Ancient history and modern life go hand in hand in Mainz. Close to the Frankfurt airport, it is a low-key and more personal alternative to the big city. The depredations of war have left only a few reminders of the past, but those are magnificent.
Some features date to Roman times. This wall from the 4th century was excavated near our hotel. You can clearly see that the exterior surfaces are well fitted, rectangular ashlars while the nearly 6 foot space between is filled with irregular rubble and mortar.
The Cathedral of St. Martin, much of which is 1000 years old, dominates the skyline. The marketplatz around the Cathedral is filled with fruit, vegetable and flower vendors. There are plenty of tourists, but residents are fully represented.
To the immediate north of the cathedral is a modern shopping area. To the south is a surviving quarter of older buildings filled with boutique shops. Any way you turn, there are cafes and restaurants where you can take a break and watch the rest of the world go by. Much of the old city is pedestrianized and bicycle travel is popular. Keep an eye out for buses and street cleaners though. They can go where automobiles are prohibited.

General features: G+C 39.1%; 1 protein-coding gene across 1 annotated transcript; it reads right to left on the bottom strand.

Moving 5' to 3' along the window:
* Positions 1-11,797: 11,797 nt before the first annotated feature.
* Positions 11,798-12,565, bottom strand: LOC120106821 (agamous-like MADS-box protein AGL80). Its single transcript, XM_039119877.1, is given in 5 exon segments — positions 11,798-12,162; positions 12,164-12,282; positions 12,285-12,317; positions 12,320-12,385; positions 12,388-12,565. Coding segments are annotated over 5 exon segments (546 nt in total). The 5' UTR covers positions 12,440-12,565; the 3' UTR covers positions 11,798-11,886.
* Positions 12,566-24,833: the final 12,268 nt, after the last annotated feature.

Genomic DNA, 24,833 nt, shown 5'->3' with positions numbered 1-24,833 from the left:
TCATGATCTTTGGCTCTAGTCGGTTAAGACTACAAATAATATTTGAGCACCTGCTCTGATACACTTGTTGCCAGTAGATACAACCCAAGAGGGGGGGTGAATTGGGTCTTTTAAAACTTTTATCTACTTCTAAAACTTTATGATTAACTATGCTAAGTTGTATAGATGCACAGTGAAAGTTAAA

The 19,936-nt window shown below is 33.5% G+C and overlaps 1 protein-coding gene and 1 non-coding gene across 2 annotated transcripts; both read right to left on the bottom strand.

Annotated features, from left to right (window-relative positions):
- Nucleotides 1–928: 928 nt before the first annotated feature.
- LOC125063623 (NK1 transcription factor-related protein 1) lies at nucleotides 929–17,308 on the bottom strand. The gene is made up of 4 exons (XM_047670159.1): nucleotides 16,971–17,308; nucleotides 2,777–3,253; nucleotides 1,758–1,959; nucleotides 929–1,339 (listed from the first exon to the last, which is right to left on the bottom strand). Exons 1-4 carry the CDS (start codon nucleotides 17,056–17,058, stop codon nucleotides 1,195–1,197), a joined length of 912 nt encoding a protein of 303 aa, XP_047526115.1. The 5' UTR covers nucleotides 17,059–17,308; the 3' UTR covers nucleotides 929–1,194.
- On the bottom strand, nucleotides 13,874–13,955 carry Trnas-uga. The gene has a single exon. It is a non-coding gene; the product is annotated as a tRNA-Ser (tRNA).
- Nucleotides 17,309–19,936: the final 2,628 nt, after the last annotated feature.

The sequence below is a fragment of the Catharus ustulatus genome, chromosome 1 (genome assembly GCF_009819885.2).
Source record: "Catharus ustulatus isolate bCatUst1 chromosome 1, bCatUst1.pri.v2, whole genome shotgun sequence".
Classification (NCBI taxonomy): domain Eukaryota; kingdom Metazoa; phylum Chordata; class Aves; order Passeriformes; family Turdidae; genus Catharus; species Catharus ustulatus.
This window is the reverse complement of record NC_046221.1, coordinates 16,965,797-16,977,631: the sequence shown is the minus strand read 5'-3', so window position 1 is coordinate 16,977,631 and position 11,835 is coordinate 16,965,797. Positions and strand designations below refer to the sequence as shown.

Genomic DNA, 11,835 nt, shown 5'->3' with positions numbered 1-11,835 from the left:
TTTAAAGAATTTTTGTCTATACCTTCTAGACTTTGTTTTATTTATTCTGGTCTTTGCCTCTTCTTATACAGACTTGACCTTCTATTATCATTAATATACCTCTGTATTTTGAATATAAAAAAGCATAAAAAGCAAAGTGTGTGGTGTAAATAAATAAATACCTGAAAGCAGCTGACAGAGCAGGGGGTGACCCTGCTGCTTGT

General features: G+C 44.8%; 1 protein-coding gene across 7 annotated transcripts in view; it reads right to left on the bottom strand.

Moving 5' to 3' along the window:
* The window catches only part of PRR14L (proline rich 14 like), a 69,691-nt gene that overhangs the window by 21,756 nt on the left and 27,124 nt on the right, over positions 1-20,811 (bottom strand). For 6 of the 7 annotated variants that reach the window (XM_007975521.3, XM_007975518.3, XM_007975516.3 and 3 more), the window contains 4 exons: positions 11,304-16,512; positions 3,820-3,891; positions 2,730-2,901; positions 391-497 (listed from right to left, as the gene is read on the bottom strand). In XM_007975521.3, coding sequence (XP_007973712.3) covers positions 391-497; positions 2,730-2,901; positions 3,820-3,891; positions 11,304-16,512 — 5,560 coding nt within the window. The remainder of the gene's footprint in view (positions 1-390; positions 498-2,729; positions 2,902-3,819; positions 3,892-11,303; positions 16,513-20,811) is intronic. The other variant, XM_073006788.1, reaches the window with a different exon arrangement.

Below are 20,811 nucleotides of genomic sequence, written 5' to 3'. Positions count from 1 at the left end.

There is a walking/bike path along the river enjoyed by runners, bike riders and sedate strollers.
On holidays you are likely to see revelers out as well. The riders of this “bier bike” provide motive power while the bartender keeps them from getting thirsty.
There is plenty of interesting architecture. These fancy slate roofs remind me of dragon scales. Martin of Tours is the patron saint of the cathedral. This statue on a terrace overlooking the city was made for the cathedral. Another statue that from the ground looks identical stands on the roof ridge of the west choir. This modern statue of Martin depicts the soldier dividing his robe to give to a beggar. Click on the thumbnails to see bigger images.
Boniface, the Anglo-Saxon missionary to the german lands in the 8th century was the first Archbishop of Mainz. His statue stands outside a 1000 year old chapel next to the cathedral. Gutenberg was born here and there is a museum dedicated to him. His printing press however was developed in Strassburg after his family was forced to emigrate, probably for political reasons.
There are lots of other curiosities around town.
There’s lots more. We spent hours at the cathedral and at St. Stephen’s Church but this is enough for now.